Safety Networking

Coming out of COVID, some people are more tentative than ever to buy into the benefits of in-person networking. On the other hand, many are chomping at the bit to get back into the physical world and start rubbing shoulders with influential people in the business community once again. Whether you are ready for in-person networking, or would prefer to stay online, it’s worth getting involved, and doing it well. 

No matter what your industry or role, the benefits of networking are truly undeniable. According to Hubspot, 85% of jobs are filled through networking. It is hugely beneficial in forming relationships with employers, investors, and customers. David Burkus shares research that companies whose employees are rich in social capital dramatically outperform their competitors. 

I like to think of networking as an art form that must be mastered with an individual flair. It isn’t by any means necessary to be the most extroverted or ‘interesting’ person in the room. Sometimes, it’s about being the best listener, and responding accordingly. There’s a lot to be said for being genuine. Three guiding principles from Morgan Walker on the foundations of valuable networking are:

- Confidence: Believe in your abilities, knowledge, and validity in your conversations.

- Curiosity: Be genuinely curious about the individuals you have the opportunity to meet. The possibilities can be very exciting, so should you be.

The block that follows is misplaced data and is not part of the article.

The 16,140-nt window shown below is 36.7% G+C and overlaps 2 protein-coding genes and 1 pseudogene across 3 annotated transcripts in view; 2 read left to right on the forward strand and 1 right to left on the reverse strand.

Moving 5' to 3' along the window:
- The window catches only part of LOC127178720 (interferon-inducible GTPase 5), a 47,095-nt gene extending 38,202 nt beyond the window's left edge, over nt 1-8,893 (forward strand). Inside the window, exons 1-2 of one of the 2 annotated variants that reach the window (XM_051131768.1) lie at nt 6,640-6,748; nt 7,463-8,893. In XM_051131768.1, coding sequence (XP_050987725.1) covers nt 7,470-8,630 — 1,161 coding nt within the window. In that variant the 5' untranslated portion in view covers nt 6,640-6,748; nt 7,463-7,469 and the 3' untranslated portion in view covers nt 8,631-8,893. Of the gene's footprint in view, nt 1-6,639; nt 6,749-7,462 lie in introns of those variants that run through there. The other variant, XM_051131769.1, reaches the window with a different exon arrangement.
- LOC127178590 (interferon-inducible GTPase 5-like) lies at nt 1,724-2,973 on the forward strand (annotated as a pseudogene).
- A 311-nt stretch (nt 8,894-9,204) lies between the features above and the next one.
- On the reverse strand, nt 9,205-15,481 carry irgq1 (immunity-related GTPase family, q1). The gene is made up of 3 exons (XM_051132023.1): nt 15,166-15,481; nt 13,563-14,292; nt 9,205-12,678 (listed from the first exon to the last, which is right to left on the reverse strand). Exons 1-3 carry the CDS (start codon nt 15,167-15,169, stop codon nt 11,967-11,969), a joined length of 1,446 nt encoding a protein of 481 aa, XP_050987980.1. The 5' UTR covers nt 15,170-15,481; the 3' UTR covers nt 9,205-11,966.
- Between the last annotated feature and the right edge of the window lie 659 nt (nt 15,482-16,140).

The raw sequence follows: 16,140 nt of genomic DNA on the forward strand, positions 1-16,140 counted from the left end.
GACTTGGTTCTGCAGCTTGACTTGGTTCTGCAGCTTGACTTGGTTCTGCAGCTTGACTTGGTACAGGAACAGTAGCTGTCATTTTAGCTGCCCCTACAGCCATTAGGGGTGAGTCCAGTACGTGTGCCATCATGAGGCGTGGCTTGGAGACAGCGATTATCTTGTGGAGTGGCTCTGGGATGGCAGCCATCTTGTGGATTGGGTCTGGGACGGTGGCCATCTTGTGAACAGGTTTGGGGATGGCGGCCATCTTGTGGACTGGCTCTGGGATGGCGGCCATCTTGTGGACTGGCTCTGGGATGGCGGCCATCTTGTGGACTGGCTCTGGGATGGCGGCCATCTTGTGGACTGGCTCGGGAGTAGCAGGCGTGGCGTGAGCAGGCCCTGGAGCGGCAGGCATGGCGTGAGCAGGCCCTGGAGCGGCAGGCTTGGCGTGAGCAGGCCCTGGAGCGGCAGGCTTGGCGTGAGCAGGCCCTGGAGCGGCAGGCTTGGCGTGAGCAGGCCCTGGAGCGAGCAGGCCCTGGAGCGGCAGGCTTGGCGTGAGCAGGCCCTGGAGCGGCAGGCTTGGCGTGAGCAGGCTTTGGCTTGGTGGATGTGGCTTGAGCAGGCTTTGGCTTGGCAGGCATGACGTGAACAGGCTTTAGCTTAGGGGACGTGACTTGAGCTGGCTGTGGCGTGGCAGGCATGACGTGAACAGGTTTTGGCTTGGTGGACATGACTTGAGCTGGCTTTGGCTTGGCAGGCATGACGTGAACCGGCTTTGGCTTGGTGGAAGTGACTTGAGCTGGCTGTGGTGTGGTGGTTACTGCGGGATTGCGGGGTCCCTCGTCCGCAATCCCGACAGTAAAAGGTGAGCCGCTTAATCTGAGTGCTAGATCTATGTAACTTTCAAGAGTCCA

- Connection: Build genuine connections through deeper conversations. Wave goodbye to small talk and delve into the nitty gritty!

At Sussex Innovation, we have witnessed the power of networking firsthand in the form of our peer networking programme, The Bamboo Club. This brings founders from East Sussex together to discuss their gnarly business issues, and to come to solutions as a group. It has been fascinating to see how individuals from totally different industries and backgrounds, have huge commonalities in the hurdles they face as founders. Thus, they have an astounding ability to support one another through these obstacles. 

It is not uncommon for founders and CEOs to feel a lot of intense pressure in making important decisions for the business. Professor Michael Freeman found that entrepreneurs are 50% more likely to report having a mental health condition, with some specific conditions being incredibly prevalent amongst Founders. Of course, if a mental health condition arises it’s advised to seek medical attention. But perhaps a way to guard against getting to that point is having a strong support network that you can trust in to receive valuable advice and assistance – and to know that you are not alone in your experiences or feelings. 

Through the Bamboo Club, we have had the privilege of witnessing the sense of camaraderie that can be achieved in regular networking with peers – it can only be of support to the individuals and their businesses. 

Networking can be time consuming and hard work if you’re not in the mood, but it’s proven to be incredibly valuable in many ways. Try to look at it as building a safety net. A safety net of support, of opportunity, of investment. The more you network, the bigger that net. 

If you would like to find out more about our Bamboo Club at Sussex Innovation, we would love to hear from you. Our next group will be launching in the new year. Please get in contact with me to find out more!